What a year for food news. From avian flu to the ever-rising cost of groceries, countless food-related stories made the mainstream news throughout 2022.
“What’s interesting is the general public, but also politicians and policy makers are talking about food now in a way they weren’t doing before the pandemic,” says Janet Music, research program coordinator at Dalhousie University’s Agri-Food Analytics Lab (AAL). “Lettuce recalls and the baby formula shortage would have made the news anyway, but I don’t think people would be talking about the price of fertilizer if you weren’t in agriculture, or how the war in Ukraine will impact food prices in Canada. I don’t think people would have made that connection. But it’s now to a point where you can’t ignore it. It’s impacting so many people and they are paying attention.”
As the year comes to a close, the researchers at AAL compiled a list and analysis of 2022’s top 10 news stories.
#10: Avian Flu
More than 200 farms were impacted by avian flu and more than four million birds were culled because of several outbreaks this year. Avian flu, likely one of the most underreported food stories of the year, made poultry, meat and eggs more expensive at the grocery store.
Both Sobeys and Maple Leaf Foods fell victim to a cyber attack this year, and AAL expects more pirating in the future. While the companies haven’t said if they paid a ransom, in Empire’s second quarter earnings call Dec. 15, the company said it expects to take a $25 million hit after insurance, including certain business losses such as shrink and additional labour, as well as the cost of professional and legal expenses.
#8: Baby formula shortage
Starting in early May, parents across the country struggled to find baby formula products, thanks to supply chain issues and recalls. AAL says few people knew that Canada does not produce its own baby formula. “Again, another event showing how vulnerable we can quickly become as a country when one single American plant shuts down. What a mess.”
#7: FDA’s approval of lab-grown chicken
Cultured meat is almost here. The FDA just approved cultured chicken in the United States. Once the USDA approves, the product will be commercialized in the U.S. When thinking about the environment, animal welfare, epizootics and pandemics, this technology can become a game-changer in the future, according to AAL. And Canada could be next.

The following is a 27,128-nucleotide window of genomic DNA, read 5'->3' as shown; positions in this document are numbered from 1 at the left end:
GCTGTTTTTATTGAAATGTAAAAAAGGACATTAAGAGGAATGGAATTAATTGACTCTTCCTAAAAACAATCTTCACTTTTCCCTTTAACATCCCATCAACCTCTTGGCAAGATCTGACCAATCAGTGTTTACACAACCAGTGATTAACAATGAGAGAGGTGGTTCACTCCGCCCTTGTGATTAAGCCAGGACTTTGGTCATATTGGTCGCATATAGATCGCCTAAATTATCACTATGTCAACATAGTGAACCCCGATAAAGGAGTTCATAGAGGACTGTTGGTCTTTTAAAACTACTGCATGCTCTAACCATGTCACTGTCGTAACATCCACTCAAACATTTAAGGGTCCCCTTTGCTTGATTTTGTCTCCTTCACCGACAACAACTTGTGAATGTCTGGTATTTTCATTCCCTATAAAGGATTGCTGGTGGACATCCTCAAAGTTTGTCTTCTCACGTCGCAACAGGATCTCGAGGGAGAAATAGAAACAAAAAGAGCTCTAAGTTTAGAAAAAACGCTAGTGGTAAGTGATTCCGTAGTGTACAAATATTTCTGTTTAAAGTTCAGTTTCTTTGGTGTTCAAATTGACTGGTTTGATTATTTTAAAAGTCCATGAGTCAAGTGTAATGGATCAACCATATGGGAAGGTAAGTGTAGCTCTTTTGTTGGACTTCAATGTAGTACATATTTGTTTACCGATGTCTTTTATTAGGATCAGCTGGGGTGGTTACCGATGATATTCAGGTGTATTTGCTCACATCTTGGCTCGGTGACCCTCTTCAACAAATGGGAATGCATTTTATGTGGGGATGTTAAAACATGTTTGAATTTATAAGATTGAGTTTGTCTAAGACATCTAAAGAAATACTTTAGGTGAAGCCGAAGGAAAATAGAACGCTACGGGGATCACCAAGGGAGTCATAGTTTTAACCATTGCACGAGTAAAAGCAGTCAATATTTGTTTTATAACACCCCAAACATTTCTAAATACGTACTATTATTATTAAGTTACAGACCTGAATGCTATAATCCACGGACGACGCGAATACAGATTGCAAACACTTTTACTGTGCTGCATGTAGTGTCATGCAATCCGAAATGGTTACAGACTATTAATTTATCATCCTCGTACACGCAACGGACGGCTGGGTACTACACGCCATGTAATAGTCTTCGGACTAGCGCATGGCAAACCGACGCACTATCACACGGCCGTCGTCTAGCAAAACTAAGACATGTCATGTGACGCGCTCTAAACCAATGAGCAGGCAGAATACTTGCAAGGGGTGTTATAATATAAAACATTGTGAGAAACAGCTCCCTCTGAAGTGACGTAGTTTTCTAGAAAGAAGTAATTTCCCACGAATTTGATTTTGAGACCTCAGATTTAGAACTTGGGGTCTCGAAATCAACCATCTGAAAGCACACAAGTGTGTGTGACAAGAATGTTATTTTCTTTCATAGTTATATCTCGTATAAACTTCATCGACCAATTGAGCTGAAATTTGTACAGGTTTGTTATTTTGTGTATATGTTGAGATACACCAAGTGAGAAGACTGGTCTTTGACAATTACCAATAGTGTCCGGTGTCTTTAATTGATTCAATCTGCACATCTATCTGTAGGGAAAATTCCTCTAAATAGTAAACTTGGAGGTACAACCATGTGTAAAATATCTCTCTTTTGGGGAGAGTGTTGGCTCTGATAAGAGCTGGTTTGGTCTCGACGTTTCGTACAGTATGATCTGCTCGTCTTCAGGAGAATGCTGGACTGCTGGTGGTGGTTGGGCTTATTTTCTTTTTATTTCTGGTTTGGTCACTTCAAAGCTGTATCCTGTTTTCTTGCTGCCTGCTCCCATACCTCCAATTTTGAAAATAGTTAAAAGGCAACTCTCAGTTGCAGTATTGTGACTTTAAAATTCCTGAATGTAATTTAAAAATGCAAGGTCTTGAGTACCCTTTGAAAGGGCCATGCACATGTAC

#6: Lettuce recall
California is drying up, and it is increasingly becoming Canada’s problem, says AAL. In the fall, leafy greens suddenly became very expensive, if consumers were lucky enough to find some. “The lettuce shortage in Canada this year is yet another example of how climate change is forcing international food commerce to redefine itself,” says AAL.
#5: Fertilizer mayhem
The federal government wants a 30% reduction in emissions by 2030. While that doesn’t necessarily include fertilizer, producers claim that reducing nitrous oxide emissions cannot be achieved without reducing fertilizer use. “For many crops, our farmers’ ability to grow anything will be severely compromised, unless they use more land,” says AAL. “This is yet another example of how urban politics is driving agri-food policies these days.”
#4: Ottawa’s new front-of-package labelling rule
In June, Health Canada proposed front-of-package nutrition symbols on foods high in saturated fat, sugars and sodium. This sparked the “Don’t label my beef” campaign since Ottawa intended to label single-ingredient products like ground meat, potentially becoming the first country in the world to do so. Ottawa did change its mind at the last minute.
Several blockades across the country halted trades between Canada and the U.S. The Ambassador Bridge, the busiest international land crossing between the U.S. and Canada, was closed Feb. 7 to Feb. 13. Between $8 billion and $12 billion in agri-food crosses the Ambassador Bridge in both directions each year. “Not a great moment for our country,” says AAL.
#2: The food inflation blaming game
Inflation was top of mind for everyone this year. AAL says Canadians have grown to be critical of the grocery industry, and the industry felt the pressure from ‘greedflation’ campaigns this year. “Even though it is important for policymakers and regulators to understand what’s going on, there’s no evidence of profiteering in food retail. But doubts persist.”
When Ukraine was invaded by Russia, many Canadians didn’t realize how that region of the world was so critical to the global agri-food sector. “A few months after the invasion, many commodities reached record price levels,” says AAL. “By June, processors had to pay more for inputs, which eventually affected the entire globe’s food inflation scenario. Fertilizer access was also impacted. Let’s hope 2023 brings a peaceful end to the horrors the Ukrainian people have suffered.”
And, AAL concludes, “We should hope that the year 2023 will bring more peace and health to the world, including Canadians.”